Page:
Over a million developers have joined DZone.

Downloadable Eclipse Plugins

DZone's Guide to

Downloadable Eclipse Plugins

· Java Zone
Free Resource

The single app analytics solutions to take your web and mobile apps to the next level.  Try today!  Brought to you in partnership with CA Technologies

The following post outline a suggestion for a new Eclipse feature which will make it easier to download and install Eclipse plugins. If you like this suggestion please vote for this bug. Comments and further suggestions may be posted here or in the bug itself.

Here's a common scenario: you are surfing the web, and then, out of the blue, you come across this incredibly interesting tool. You decide to give it a go. What will you do next?

If it is a web application, you would probably signup. If it is a desktop application, you would download it. It turns out that most people will not install it right away. You are now browsing the web: searching for answers, reading articles or just enjoying some leisure time. You are not interested in breaking your concentration and start fiddling with installations. 

Eclipse plugins, however, are different. The best way to install Eclipse plugins is using the built in update manager by providing an update site URL. Instead of downloading the software you are left with an update site URL. If you are not going to install the software right away, what will you do?  write it on a piece of paper?  bookmark it for later?  The odds are that you will forget about it a couple of hours later and never install it anyway.

It's a key element in selling software: People who decide to try desktop software should be left with something very tangible: a downloaded file.

Oh, and all you open source developers reading this, trust me: you want to "sell" your software too. There's nothing more rewarding than having people using your software. You won't get money but you will get recognition and gratitude. We are on the same page.

There is an existing option of using the "Dropins" folder. I would bet that most people who use Eclipse or Eclipse based IDEs don't even know these droppings (sorry, couldn't resist) exist. It is not common knowledge when it comes to Eclipse (people working on the platform for a long time tend to forget that).

The Proposal: A New Eclipse File Format

A new Eclipse downloadable file format is introduced. The files will have a unique extension which is associated with Eclipse. Upon double clicking a file in the operating system, Eclipse will receive an open event for the file, much like other OS applications.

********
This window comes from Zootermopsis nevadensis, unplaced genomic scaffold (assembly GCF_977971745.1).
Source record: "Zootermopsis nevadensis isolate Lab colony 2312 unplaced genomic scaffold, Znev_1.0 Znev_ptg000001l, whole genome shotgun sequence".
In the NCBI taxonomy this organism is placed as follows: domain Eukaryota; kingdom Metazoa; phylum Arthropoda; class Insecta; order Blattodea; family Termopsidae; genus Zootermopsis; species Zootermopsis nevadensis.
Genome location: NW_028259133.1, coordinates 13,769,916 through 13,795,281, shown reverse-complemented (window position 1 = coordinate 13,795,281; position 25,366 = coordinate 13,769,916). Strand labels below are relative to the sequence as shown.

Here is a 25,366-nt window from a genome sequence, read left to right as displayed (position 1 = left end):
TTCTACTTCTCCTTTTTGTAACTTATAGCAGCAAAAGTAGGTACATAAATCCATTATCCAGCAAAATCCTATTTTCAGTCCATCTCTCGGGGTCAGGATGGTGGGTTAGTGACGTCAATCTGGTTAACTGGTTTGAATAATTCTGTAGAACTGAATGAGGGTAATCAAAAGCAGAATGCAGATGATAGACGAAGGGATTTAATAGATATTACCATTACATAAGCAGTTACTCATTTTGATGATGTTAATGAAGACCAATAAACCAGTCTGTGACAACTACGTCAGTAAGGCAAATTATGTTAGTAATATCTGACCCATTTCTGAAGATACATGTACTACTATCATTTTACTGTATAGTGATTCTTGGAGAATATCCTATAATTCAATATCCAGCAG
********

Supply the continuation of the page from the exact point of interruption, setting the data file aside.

The format itself will be a JAR with a different extension (much like WAR and EAR). There are several options as for the contents of this JAR:

  • A URL of an update site. The URL could be in the manifest or in a dedicated resource bundle file. Upon launching the file, Eclipse will automatically add the site and start an installation process. One may think of more advanced options to include other than the URL, e.g. the feature name to install, which will transparently select the feature and move on the installation phase.
  • An archived update site. Operates much like the remote installation, but uses the local archive. It would be nice to add an option to check for newer versions.
One may take this one step further and allow the file to contain a complete OSGi bundle. Upon launching the file, the platform will automatically install the bundle and start it, enabling developers to develop custom installers and plugins which will not require any installation (for example, you want to do something just once).

The platform should protect against malicious content, check for code signing and confirm with the user before executing the code, much like it is done today with downloaded content in Windows and OS X.

Future plugin updates will use the current Eclipse update mechanism, although it could be possible to download a newer version of the plugin and install it in the same easy manner.

The result: Installable plugins may be downloaded from web sites. The installation process is a simple process as it is will all applications today: double click to execute the installer, receive an installation UI and complete the installation.

IMHO, the main challenge is associating the platform with the file. For example, I have at least a dozen different Eclipse instances on my machine. Which one is loaded upon double clicking such a file?  Well, each OS has a way of handling these file associations and there should be a preferences page for defining which is the Eclipse installation which receives the file open events by default, unless a different platform is already open. Handling the case of multiple running platform also seems simple enough.

Please vote for this bug here.

Sounds simple enough! Can I please have it yesterday?  In fact, can we have it for Eclipse 3.4?  :-)

From http://blog.zvikico.com/

CA App Experience Analytics, a whole new level of visibility. Learn more. Brought to you in partnership with CA Technologies.


Opinions expressed by DZone contributors are their own.

{{ parent.title || parent.header.title}}

{{ parent.tldr }}

{{ parent.urlSource.name }}